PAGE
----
The debate on freedom of the media, which was recently held in the European Parliament and chaired by Romana Tomc, head of the Slovenian delegation of the European People’s Party (EPP) to the European Parliament, is still a hot topic in the Slovenian and foreign public. Throughout the debate, the Slovenian left-wing media conglomerate (consisting mainly of the network of Martin Odlazek, Stojan Petrič and the television programmes of the Pro Plus company) has been firmly on the side of European Commissioner Věra Jourová, who is their unique ally on the European floor. However, whispers began to spread through the corridors of Europe that all was not well in Slovenia, and various observers of the Members of the European Parliament pricked up their ears when European guests began to report on the covert Russophilia of the Slovenian media, as they were already quite shocked when Slovenian socialist and liberal MEPs voted in favour of Russia in the European Parliament. The most important conclusion we took away from the debate is this – Věra Jourová seems to have realised that she had made a mistake with her ill-advised trip to Slovenia, and then she sent her envoy to the debate, who defended her with desperate excuses.
The Slovenian media, which are part of media tycoon Oldazek’s extensive network of companies, saw the debate as an attack on Jourová and a “show,” which is understandable because, for the first time on the European stage, the speakers who were part of the debate spoke about the problem of the Slovenian media landscape that few people talk about on the European stage – namely, they spoke about the problem of media ownership concentrations, and this is almost exclusively the problem of Odlazek’s media empire, which has almost completely subjugated the press and also has television and radio stations in its network (the intermingling of different forms of media is prohibited under the media law).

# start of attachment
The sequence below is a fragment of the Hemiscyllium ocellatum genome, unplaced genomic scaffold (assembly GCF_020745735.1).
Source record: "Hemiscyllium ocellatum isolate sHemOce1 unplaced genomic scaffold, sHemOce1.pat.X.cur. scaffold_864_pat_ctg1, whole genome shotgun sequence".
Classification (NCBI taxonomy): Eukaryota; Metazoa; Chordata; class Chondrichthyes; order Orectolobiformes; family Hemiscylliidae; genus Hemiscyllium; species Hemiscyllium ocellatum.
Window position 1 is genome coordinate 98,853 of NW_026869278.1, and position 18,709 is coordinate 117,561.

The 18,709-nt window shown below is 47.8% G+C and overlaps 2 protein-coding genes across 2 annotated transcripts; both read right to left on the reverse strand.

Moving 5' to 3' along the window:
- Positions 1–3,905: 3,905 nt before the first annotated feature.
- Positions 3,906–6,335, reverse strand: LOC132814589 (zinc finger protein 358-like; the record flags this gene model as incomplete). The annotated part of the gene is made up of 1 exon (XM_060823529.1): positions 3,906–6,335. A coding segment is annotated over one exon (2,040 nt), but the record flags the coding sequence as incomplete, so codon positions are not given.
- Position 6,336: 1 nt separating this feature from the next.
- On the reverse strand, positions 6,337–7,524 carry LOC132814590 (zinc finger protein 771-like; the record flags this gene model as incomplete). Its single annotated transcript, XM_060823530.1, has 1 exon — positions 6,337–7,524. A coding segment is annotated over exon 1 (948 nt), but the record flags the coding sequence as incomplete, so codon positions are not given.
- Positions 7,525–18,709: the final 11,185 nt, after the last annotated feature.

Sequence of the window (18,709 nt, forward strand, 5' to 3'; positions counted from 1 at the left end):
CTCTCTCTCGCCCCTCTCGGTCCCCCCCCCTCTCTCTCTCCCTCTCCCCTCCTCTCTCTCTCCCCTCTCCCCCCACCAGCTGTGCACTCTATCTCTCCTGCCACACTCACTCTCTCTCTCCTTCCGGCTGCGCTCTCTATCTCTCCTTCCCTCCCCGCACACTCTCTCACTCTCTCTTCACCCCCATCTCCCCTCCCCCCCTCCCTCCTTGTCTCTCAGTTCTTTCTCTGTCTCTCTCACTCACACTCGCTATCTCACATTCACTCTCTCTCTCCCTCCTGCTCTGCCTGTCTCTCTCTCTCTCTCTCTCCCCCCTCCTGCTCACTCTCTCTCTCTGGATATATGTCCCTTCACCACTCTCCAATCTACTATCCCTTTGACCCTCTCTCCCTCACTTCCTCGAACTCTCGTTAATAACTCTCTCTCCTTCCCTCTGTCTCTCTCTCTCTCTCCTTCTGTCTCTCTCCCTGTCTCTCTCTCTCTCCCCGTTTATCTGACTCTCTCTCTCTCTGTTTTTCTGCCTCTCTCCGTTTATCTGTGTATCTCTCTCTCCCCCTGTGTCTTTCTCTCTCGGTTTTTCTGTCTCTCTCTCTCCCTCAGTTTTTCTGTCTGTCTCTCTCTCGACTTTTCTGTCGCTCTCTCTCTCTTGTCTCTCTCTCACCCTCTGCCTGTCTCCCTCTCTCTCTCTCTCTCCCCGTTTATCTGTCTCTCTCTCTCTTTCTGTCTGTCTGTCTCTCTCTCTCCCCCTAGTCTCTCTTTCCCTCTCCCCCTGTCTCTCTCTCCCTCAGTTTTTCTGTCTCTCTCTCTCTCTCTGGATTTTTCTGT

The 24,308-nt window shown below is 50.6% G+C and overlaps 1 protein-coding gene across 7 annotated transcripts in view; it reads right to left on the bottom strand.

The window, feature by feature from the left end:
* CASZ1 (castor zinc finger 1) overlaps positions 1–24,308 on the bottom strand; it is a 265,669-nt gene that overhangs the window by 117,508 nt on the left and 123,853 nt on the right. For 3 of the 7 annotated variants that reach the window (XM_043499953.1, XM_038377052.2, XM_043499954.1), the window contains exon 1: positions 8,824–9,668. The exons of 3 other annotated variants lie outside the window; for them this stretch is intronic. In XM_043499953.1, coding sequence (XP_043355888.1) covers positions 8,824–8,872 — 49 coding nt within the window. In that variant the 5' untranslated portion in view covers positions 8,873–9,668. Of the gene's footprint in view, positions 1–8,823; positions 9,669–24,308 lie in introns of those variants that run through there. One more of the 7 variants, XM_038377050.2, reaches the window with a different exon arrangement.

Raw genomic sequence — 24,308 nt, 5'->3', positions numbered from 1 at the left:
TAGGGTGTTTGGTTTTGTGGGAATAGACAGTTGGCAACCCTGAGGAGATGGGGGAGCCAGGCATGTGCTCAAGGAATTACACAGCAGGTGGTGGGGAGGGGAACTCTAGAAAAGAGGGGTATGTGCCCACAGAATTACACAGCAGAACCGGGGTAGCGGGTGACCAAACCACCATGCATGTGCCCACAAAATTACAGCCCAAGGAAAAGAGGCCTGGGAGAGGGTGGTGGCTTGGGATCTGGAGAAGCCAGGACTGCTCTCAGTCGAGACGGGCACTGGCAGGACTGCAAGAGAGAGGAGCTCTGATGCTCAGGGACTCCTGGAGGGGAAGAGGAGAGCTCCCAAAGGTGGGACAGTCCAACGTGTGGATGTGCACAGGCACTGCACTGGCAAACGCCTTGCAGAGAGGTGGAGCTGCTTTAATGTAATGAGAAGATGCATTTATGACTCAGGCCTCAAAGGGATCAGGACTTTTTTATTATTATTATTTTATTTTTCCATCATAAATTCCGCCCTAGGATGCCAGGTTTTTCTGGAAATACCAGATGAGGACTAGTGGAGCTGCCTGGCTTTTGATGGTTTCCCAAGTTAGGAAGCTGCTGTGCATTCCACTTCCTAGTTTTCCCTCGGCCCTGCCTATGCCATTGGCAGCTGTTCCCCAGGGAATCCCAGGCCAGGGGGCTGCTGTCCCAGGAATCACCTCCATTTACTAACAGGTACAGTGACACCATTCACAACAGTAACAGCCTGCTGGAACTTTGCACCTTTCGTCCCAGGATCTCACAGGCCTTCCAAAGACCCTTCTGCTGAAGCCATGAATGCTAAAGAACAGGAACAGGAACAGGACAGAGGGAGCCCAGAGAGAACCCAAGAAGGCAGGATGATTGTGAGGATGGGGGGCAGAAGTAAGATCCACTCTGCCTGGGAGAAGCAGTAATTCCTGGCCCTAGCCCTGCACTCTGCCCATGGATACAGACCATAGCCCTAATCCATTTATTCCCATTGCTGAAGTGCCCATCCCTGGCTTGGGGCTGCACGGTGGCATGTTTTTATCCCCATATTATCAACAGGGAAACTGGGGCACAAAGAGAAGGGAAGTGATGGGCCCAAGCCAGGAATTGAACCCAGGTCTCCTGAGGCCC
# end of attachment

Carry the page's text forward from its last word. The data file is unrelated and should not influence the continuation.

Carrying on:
The European Commissioner for Values and Transparency and Vice-President of the European Commission, Věra Jourová, recently travelled to Slovenia, where she met with representatives of the Slovenian government (Minister of Culture, Asta Vrečko), the President of the Republic, Nataša Pirc Musar, and the President of the Constitutional Court, just as the latter was deciding on the highly politically charged issue of the constitutionality of the latest amendment to the Radio-Television Slovenia Act. That this decision was unwise and that Jourová is aware that she has been used by Slovenian left-wing politicians for their own partisan interests was clear in several parts of the recent debate in the European Parliament.
Slovenian participants in the debate repeatedly mentioned that Jourová’s meeting with the representative of the Slovenian Constitutional Court was inappropriate, because – even if this was not the intention – the European Commissioner had thereby joined the Slovenian government, media activists and radical leftists who together are exerting pressure on the Constitutional Court; especially in light of the discussions after the meeting, when she said that “the future of the national media outlet RTV depends on the Court’s decision,” because it is clear that these are words that the Slovenian government also uses when it puts pressure on independent constitutional judges to rule differently from what they feel would be right.
The representative of the European Commission, who was at the debate to defend Jourová and her Slovenian trip, pointed out that the Commissioner visits constitutional courts as part of her regular meetings and that there was no mention of the Radio-Television Slovenia Act, the constitutionality of which is currently being examined by the court. The excuse is, of course, a lie, as the European Commissioner has visited only two other constitutional courts (the one in Romania and the one in her home country) during her entire mandate (4 years), while she has visited the Slovenian Constitutional Court twice already.